"It sounds like the pilot may have been flying very low over Interstate 70, realized that he wasn't going to be able to fly through the tunnel, as well as over the tunnel or around the tunnel and tried to make a retreating turn," said aviation expert Greg Feith.

It's apparently common for out-of-state pilots to arrive in Colorado not knowing the danger of the mountains.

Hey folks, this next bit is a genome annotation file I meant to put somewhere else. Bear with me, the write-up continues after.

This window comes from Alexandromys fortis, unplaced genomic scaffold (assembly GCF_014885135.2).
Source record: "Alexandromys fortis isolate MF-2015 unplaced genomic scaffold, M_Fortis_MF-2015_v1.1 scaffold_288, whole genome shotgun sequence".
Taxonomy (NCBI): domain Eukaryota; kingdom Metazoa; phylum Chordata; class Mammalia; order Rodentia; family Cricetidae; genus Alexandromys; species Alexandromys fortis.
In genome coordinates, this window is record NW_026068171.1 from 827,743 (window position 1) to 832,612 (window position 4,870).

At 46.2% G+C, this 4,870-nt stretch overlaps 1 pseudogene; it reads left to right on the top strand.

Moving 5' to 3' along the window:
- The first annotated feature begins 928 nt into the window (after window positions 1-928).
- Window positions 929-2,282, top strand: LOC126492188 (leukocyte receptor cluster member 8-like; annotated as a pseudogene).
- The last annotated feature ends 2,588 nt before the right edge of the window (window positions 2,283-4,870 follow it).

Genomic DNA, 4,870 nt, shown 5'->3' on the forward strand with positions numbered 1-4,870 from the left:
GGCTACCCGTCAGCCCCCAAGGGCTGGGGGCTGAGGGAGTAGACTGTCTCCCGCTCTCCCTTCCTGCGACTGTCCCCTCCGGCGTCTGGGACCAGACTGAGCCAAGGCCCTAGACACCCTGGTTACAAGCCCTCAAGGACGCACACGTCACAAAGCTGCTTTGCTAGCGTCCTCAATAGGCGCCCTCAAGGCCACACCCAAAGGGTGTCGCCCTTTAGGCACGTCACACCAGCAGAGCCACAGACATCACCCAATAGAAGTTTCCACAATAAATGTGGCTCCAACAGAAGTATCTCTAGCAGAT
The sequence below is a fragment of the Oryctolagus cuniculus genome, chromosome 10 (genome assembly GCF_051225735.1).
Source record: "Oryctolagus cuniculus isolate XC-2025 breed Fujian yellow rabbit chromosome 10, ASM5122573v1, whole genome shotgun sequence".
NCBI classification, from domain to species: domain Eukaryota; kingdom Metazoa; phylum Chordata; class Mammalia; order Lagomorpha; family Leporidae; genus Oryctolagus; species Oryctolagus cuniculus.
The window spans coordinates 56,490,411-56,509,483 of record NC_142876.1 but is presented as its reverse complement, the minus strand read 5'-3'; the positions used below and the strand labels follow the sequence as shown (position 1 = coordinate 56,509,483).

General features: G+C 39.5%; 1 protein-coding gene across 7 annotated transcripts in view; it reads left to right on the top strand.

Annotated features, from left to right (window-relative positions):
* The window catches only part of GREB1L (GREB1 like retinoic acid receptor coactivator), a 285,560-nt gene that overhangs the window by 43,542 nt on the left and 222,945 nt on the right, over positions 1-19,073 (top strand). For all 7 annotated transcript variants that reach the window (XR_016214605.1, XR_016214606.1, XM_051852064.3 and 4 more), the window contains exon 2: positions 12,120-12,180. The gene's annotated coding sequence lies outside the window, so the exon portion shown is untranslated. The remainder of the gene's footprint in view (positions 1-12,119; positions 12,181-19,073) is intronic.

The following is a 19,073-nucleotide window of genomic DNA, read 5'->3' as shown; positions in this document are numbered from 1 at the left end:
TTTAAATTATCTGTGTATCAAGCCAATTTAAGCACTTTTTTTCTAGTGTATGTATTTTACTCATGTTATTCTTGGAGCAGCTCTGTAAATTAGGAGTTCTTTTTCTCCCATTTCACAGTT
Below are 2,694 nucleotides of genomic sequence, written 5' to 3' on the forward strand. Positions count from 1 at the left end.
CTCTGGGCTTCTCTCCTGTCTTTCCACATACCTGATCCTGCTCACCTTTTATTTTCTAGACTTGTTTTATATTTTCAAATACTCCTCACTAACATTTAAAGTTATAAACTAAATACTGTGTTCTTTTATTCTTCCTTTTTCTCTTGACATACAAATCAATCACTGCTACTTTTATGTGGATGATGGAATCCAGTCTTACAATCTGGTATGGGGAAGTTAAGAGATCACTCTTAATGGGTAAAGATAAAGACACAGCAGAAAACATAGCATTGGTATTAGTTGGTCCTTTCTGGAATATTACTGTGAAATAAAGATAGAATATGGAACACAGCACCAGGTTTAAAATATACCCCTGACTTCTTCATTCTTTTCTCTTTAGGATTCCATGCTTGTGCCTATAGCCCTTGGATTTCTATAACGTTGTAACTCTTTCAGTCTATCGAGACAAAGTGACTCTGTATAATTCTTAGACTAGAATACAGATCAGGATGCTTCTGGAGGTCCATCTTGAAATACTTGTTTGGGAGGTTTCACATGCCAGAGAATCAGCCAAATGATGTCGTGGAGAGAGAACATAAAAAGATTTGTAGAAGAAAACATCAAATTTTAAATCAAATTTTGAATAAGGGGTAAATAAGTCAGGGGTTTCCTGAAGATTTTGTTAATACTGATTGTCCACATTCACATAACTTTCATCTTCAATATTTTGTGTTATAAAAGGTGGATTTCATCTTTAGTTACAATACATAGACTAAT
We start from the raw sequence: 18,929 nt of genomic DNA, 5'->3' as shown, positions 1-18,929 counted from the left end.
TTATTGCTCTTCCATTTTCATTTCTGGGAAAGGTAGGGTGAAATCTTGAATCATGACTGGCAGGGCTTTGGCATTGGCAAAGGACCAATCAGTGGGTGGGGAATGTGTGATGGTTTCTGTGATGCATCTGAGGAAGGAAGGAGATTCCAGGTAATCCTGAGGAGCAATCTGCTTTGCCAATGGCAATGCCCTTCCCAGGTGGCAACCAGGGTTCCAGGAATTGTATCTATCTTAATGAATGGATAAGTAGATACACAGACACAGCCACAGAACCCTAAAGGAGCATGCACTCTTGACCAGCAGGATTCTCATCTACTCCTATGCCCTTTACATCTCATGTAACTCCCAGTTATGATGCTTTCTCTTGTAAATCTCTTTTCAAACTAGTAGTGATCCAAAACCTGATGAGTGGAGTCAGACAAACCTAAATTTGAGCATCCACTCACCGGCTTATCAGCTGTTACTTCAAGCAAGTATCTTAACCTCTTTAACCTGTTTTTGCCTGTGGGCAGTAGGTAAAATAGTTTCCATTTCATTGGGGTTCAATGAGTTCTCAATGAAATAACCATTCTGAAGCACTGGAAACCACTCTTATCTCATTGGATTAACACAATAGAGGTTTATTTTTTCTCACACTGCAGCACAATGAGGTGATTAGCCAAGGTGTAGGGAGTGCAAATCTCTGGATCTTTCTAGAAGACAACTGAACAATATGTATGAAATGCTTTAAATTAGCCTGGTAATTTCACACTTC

They're used to flying point to point, at 3,000 to 4,000 feet, and they come up here and all of a sudden they've got a big mountain. They have a tendency to fly into them," McClure said.

Experts agree warm weather may have contributed to the crash. High temperatures at high altitudes reduce the density of the air, making it difficult for planes to climb efficiently. That accident raised aircraft fatalities to 25 in the last 12 months in Colorado.

Story, photo gallery and video: http://www.9news.com